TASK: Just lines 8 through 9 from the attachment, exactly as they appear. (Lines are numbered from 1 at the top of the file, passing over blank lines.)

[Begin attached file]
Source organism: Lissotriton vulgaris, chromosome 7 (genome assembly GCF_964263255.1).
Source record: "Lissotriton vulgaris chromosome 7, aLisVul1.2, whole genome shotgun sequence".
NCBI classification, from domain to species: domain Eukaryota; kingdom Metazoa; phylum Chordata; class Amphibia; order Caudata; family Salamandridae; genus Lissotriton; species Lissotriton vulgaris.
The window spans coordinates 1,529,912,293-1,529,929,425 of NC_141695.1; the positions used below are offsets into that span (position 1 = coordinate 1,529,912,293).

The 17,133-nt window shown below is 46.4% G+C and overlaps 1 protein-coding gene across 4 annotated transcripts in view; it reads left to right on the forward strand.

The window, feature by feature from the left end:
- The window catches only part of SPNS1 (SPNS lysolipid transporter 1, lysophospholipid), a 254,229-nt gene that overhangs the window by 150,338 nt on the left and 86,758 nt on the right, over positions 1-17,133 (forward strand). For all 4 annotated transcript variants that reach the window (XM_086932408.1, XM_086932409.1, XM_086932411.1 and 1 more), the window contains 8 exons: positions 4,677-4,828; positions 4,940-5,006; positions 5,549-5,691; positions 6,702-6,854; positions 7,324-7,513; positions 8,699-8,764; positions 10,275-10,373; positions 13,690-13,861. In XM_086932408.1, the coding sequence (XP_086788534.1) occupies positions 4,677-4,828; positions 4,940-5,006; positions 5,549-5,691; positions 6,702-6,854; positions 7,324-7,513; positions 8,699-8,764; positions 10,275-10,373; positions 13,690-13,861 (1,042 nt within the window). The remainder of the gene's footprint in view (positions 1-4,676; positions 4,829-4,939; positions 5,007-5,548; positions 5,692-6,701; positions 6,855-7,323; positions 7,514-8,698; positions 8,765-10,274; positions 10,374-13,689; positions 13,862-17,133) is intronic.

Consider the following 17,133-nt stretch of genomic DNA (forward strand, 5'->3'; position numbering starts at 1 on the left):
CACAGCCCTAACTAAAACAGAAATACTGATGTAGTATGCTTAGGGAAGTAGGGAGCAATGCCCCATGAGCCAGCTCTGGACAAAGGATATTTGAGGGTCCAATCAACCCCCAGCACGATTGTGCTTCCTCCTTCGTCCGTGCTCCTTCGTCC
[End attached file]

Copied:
Consider the following 17,133-nt stretch of genomic DNA (forward strand, 5'->3'; position numbering starts at 1 on the left):
CACAGCCCTAACTAAAACAGAAATACTGATGTAGTATGCTTAGGGAAGTAGGGAGCAATGCCCCATGAGCCAGCTCTGGACAAAGGATATTTGAGGGTCCAATCAACCCCCAGCACGATTGTGCTTCCTCCTTCGTCCGTGCTCCTTCGTCC